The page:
Alternative routes cause delays in supply chains, while increased insurance costs for sailing through the Red Sea threaten to have a knock-on effect to end costs.

Insurance premiums roughly doubled in the wake of the Houthi attacks.

German shipping group Hapag Lloyd said on Tuesday it would continue to avoid the Suez Canal and go around the Cape of Good Hope for security reasons, while its Danish rival Maersk has said it would avoid the route “for the foreseeable future”.

Thus far, spikes in energy prices as a result of the attacks have been short-lived and increased insurance costs have remained manageable, but experts have warned that if a few ships were sunk by a future assault, the situation could worsen.

What have Joe Biden and Rishi Sunak said about the strikes?

President Biden said the strikes were in "direct response" to the Houthi attacks in the Red Sea. "These attacks have endangered US personnel, civilian mariners, and our partners, jeopardised trade, and threatened freedom of navigation," he said.

Mr Sunak said that the action was "necessary and proportionate" to protect global shipping.

"Despite the repeated warnings from the international community, the Houthis have continued to carry out attacks in the Red Sea, including against UK and US warships just this week," he said. "This cannot stand."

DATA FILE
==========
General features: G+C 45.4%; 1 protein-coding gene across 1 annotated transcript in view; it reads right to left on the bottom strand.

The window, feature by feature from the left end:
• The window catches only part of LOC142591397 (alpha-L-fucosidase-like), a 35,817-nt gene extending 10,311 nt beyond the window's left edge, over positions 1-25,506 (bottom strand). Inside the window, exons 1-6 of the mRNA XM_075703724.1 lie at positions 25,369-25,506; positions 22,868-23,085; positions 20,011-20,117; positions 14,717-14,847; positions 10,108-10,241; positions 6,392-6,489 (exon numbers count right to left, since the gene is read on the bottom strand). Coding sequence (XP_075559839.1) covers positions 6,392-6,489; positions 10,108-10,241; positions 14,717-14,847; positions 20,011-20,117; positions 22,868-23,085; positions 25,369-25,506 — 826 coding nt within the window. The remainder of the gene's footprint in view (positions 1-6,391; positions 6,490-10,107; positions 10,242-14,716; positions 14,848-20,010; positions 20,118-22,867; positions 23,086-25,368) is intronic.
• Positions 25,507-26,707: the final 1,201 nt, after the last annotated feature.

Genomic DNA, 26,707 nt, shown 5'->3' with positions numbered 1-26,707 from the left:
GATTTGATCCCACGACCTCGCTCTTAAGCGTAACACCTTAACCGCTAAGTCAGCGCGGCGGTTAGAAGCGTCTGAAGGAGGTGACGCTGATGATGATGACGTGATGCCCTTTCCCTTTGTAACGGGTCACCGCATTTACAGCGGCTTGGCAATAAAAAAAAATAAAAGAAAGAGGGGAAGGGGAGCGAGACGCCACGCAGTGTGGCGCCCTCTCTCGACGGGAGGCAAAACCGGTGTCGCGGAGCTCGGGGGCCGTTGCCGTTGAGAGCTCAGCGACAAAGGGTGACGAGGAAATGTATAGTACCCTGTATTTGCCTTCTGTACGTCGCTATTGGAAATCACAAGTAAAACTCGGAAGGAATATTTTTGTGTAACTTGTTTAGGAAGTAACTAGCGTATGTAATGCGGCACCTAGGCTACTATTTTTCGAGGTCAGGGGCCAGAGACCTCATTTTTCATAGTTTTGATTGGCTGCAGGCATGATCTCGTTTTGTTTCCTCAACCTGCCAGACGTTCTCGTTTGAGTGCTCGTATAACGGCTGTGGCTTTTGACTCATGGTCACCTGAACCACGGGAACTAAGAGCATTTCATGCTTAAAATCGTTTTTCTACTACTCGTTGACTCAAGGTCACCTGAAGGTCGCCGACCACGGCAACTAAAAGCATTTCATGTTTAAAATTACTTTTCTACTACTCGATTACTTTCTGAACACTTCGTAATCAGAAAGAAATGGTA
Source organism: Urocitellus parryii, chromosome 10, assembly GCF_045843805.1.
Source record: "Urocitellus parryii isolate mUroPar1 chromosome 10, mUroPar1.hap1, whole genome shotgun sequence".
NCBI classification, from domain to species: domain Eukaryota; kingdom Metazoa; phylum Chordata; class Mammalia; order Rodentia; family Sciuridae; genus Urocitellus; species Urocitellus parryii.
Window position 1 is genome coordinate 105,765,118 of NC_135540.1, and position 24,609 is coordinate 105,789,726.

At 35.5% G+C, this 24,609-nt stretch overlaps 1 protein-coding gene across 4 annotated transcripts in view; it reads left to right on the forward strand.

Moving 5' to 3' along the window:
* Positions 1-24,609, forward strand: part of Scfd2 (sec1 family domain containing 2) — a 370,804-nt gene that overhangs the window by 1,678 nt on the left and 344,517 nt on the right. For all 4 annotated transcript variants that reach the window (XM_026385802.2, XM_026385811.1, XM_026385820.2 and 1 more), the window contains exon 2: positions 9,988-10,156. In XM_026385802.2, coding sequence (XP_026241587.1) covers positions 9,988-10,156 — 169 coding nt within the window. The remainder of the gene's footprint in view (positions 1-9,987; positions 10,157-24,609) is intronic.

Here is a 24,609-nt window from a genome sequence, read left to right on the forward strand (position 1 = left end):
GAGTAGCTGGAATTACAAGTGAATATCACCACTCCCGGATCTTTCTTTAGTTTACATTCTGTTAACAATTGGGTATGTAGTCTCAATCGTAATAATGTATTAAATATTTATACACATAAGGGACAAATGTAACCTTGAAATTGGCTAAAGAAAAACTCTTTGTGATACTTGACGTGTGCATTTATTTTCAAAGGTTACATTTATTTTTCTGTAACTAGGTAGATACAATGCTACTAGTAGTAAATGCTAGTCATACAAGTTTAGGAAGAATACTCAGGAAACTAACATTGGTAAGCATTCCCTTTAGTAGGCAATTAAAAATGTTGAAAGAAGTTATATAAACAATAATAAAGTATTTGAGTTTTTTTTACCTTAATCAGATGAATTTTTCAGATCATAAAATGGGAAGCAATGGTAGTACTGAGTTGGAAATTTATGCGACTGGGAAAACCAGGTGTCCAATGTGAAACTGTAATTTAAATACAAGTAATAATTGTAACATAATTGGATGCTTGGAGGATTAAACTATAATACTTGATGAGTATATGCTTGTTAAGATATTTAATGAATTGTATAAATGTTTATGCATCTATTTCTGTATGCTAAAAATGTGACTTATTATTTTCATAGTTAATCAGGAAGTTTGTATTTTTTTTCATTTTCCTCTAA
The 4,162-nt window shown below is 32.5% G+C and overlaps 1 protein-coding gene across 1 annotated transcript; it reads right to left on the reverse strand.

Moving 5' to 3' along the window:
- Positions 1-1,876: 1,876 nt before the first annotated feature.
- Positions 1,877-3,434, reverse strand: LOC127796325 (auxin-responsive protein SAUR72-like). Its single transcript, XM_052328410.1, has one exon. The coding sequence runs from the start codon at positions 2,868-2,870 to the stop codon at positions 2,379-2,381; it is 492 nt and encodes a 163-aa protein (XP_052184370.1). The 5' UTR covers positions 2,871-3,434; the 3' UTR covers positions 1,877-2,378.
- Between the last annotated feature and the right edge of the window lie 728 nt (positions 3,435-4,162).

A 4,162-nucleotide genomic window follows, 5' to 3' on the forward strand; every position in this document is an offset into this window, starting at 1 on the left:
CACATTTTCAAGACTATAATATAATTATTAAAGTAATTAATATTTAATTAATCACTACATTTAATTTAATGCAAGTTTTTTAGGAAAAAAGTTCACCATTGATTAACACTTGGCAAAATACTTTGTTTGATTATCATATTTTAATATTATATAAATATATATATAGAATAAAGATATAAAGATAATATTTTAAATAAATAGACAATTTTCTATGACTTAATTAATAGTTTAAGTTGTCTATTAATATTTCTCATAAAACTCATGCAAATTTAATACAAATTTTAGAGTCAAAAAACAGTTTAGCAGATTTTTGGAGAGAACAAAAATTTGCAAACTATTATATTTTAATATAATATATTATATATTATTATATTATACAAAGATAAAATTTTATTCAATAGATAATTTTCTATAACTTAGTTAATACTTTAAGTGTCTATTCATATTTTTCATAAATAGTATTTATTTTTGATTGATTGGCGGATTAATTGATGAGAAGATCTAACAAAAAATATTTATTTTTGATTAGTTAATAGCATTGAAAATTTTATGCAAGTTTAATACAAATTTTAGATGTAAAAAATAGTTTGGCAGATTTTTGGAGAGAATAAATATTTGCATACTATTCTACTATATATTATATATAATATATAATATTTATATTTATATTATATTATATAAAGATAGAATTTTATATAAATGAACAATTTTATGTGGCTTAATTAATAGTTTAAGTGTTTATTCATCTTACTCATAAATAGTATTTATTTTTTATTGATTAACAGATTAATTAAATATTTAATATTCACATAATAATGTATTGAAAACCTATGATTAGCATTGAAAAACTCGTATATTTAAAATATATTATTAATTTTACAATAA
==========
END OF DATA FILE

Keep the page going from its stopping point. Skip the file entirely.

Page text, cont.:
Could the attack escalate regional tensions?

A spokesperson for the German foreign ministry said the latest Houthi attacks showed the militant group were “clearly focusing on escalation against international merchant shipping”. Before the US and UK airstrikes, British defence secretary Grant Shapps described the situation in the Red Sea as unsustainable and said that the HMS Diamond, the British warship stationed in the area, had been specifically targeted in the latest attack.

The Houthis have vowed to continue their assaults until Israel halts the conflict in Gaza, and warned they would attack US warships if the militia group itself was targeted.

Mohammed al Bukhaiti, a senior Houthi official, wrote on X in December: “Even if America succeeds in mobilising the entire world, our military operations will not stop... no matter the sacrifices it costs us.” But the Houthis have no formal naval warships with which to impose a serious blockade of the waterway, while the defence capabilities of the coalition forces are more than able to cope with the threat of drones and missiles.

However the UK and the US have had to weigh their determination to keep the shipping lane open against the risk of spreading war in the region. The strikes were the first by the United States on Yemeni territory since 2016, and the first time it has attacked the Iran-backed Houthis at any such scale.

Saudi Arabia called for restraint and "avoiding escalation" as it looks to withdraw from the civil war in Yemen. The conflict has lately been in a delicate state of UN-backed peace negotiations. Saudi Arabia have been anxious about any response from the US and others that could complicate those efforts.